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Sample records for surajit sengupta baldev

  1. Baldev Raj

    Indian Academy of Sciences (India)

    ... Science & Technology Address: Director, National Institute of Advanced Studies, Indian Institute of Science Campus, Bangalore 560 012, Karnataka Contact: Office: (080) 2360 1969, (080) 2218 5075. Fax: (080) 2218 5076. Email: baldev.dr@gmail.com, baldev_dr@nias.iisc.ernet.in. YouTube · Twitter · Facebook · Blog ...

  2. Saswati Sengupta

    Indian Academy of Sciences (India)

    Home; Journals; Resonance – Journal of Science Education. Saswati Sengupta. Articles written in Resonance – Journal of Science Education. Volume 17 Issue 2 February 2012 pp 177-191 General Article. Antibiotic Resistance of Bacteria: A Global Challenge · Saswati Sengupta Madhab K Chattopadhyay · More Details ...

  3. P R Sengupta

    Indian Academy of Sciences (India)

    Home; Journals; Sadhana. P R Sengupta. Articles written in Sadhana. Volume 26 Issue 4 August 2001 pp 363-370. Surface waves in fibre-reinforced anisotropic elastic media · P R Sengupta Sisir Nath · More Details Abstract Fulltext PDF. The aim of this paper is to investigate surface waves in anisotropic fibre-reinforced ...

  4. Sengupta, Dr Sagar

    Indian Academy of Sciences (India)

    Sengupta, Dr Sagar Ph.D. (IISc), FNA, FNASc. Date of birth: 23 June 1968. Specialization: Cancer Biology, Cell Signalling, Mytochondrial Biology Address: National Institute of Immunology, Aruna Asaf Ali Marg, New Delhi 110 067, U.T.. Contact: Office: (011) 2670 3786. Residence: (0124) 422 7107. Mobile: 93131 05470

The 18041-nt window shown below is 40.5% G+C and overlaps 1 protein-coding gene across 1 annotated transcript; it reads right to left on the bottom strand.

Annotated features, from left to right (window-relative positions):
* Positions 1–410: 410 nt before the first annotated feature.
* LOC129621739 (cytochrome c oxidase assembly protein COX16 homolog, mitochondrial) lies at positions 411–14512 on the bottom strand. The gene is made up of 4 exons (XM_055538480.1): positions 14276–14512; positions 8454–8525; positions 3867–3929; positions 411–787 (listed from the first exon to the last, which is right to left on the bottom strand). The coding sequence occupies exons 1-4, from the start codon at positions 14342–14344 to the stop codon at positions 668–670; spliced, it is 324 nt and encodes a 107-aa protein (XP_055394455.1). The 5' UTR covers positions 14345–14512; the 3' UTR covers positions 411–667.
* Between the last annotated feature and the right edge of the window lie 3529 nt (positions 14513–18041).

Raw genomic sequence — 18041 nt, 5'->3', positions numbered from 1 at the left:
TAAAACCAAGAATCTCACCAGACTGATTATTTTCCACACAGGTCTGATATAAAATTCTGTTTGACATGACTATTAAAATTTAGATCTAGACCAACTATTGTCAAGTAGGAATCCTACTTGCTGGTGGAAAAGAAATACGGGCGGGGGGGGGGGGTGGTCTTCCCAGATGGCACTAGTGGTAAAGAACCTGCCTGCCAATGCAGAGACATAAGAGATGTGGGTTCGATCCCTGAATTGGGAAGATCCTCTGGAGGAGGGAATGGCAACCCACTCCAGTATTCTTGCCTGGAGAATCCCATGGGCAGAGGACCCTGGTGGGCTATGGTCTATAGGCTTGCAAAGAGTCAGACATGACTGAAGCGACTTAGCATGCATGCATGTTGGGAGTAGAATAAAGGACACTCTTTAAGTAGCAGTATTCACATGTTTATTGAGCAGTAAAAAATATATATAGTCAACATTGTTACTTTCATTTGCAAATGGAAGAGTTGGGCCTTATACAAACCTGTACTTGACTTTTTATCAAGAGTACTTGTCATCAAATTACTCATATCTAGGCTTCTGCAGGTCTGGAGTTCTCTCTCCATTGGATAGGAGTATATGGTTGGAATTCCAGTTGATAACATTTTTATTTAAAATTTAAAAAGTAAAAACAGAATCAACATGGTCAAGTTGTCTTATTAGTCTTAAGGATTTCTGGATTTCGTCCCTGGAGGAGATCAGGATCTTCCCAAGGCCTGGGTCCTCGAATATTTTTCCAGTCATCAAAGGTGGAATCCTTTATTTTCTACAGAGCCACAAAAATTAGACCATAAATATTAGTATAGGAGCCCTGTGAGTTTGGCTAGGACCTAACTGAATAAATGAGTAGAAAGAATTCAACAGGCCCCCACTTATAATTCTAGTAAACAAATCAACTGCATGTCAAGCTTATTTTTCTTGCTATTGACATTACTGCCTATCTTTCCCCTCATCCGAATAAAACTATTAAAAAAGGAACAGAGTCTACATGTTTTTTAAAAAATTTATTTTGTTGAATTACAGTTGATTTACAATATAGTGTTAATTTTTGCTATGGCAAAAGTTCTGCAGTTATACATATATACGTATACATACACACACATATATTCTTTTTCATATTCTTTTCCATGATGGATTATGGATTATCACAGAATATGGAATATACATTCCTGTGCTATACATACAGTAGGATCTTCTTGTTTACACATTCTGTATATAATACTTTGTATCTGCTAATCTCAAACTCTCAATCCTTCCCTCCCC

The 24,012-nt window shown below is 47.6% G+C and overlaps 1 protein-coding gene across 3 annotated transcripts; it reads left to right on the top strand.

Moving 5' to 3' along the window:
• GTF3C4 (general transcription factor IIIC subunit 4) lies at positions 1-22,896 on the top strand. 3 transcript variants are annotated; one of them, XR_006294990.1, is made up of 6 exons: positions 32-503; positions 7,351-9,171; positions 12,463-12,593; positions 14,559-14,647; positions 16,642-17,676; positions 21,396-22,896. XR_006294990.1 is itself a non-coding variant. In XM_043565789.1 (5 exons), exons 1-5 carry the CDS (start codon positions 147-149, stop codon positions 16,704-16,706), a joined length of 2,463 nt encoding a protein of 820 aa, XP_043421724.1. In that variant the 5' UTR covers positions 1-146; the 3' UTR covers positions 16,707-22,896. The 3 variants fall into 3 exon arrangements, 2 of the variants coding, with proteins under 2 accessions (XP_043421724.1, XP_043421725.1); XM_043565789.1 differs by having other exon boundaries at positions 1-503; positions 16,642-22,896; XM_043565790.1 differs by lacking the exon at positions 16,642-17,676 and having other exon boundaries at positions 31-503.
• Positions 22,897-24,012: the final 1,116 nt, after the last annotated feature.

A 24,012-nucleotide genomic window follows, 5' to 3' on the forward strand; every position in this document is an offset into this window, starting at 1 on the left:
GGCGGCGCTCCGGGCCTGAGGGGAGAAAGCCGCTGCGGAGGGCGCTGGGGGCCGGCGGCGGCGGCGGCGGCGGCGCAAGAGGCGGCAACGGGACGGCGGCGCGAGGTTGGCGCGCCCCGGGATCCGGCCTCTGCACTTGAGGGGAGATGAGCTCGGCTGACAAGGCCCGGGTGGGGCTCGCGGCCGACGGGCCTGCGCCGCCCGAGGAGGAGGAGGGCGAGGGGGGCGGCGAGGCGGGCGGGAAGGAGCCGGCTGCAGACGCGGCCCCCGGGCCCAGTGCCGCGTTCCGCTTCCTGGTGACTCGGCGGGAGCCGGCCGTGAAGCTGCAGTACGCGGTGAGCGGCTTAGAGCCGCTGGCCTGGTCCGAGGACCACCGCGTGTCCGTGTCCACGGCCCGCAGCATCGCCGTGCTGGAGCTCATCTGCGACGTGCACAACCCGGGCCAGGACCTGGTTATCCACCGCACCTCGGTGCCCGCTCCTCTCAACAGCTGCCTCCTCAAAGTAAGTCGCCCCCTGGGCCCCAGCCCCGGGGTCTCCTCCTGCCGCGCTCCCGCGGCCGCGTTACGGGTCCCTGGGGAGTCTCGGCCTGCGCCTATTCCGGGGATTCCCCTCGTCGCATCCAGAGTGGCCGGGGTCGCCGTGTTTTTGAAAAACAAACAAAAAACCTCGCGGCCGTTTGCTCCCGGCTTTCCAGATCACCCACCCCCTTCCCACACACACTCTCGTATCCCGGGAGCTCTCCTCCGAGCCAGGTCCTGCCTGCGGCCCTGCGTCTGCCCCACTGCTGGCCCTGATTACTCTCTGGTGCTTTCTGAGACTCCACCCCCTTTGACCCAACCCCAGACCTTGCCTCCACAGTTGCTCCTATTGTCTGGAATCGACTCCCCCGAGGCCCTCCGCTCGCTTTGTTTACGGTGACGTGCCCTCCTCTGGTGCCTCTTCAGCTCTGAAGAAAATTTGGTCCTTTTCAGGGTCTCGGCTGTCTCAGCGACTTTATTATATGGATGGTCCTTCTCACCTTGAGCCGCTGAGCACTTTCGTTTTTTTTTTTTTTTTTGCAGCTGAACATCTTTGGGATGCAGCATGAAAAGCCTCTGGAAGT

5. Sengupta, Dr Sagar

    Indian Academy of Sciences (India)

    Fellow Profile. Elected: 2017 Section: General Biology. Sengupta, Dr Sagar Ph.D. (IISc), FNA, FNASc. Date of birth: 23 June 1968. Specialization: Cancer Biology, Cell Signalling, Mytochondrial Biology Address: National Institute of Immunology, Aruna Asaf Ali Marg, New Delhi 110 067, U.T.. Contact: Office: (011) 2670 3786

  6. Sagar Sengupta | Speakers | Indian Academy of Sciences

    Indian Academy of Sciences (India)

    Sagar Sengupta. Sagar Sengupta. NII, New Delhi. Sagar Sengupta is Staff Scientist at National Institute of Immunology, New Delhi. He is a Fellow of all three National Science Academies in India. He is a recipient of the 2011 National Bioscience Award for Career Development by Department of Biotechnology, India.

  7. A Tribute to Bardhan and Sengupta

    Indian Academy of Sciences (India)

    IAS Admin

    Service. The Bardhan–Sengupta synthesis of phenanthrene, which is now included as a 'name ... product, 1,2,3,4,9,10,11,12-octahydrophenanthrene (5). This was .... very interesting challenge to the chemists at that time. The synthons ...

  8. The divergence of Hansen-Sengupta method applied on Trapezoidal

    African Journals Online (AJOL)

    The Hansen-Sengupta operator is discussed in the light of circular interval arithmetic for the algebraic inclusion of zeros of nonlinear interval systems of equations which is known to be efficient for handling such problems. It was the aim of this paper to extend such good convergence behavior possessed by ...

  9. Arora, Dr Baldev Raj

    Indian Academy of Sciences (India)

    Date of birth: 10 October 1947. Specialization: Electromagnetic Geophysics, Seismotectonics and Geomagnetism Address: 36, Janakpuri, Engineers Enclave, Phase III, GMS Road, Dehra Dun 248 001, Uttarakhand Contact: Residence: 98712 87209. Mobile: 98973 91661. Email: arorabr47@gmail.com. YouTube; Twitter ...

  10. Baldev Raj, Dr

    Indian Academy of Sciences (India)

    ... Science & Technology, Materials Performance, Technology Management and ... Last known address: Director, National Institute of Advanced Studies, Indian ... Centre for Advanced Scientific Research, Bengaluru 19-21 September 2018.

  11. Similarities and Differences in Postcolonial Bengali Women’s Writings: The Case of Mahasweta Debi and Mallika Sengupta

    Directory of Open Access Journals (Sweden)

    Blanka KNOTKOVÁ-ČAPKOVÁ

    2012-06-01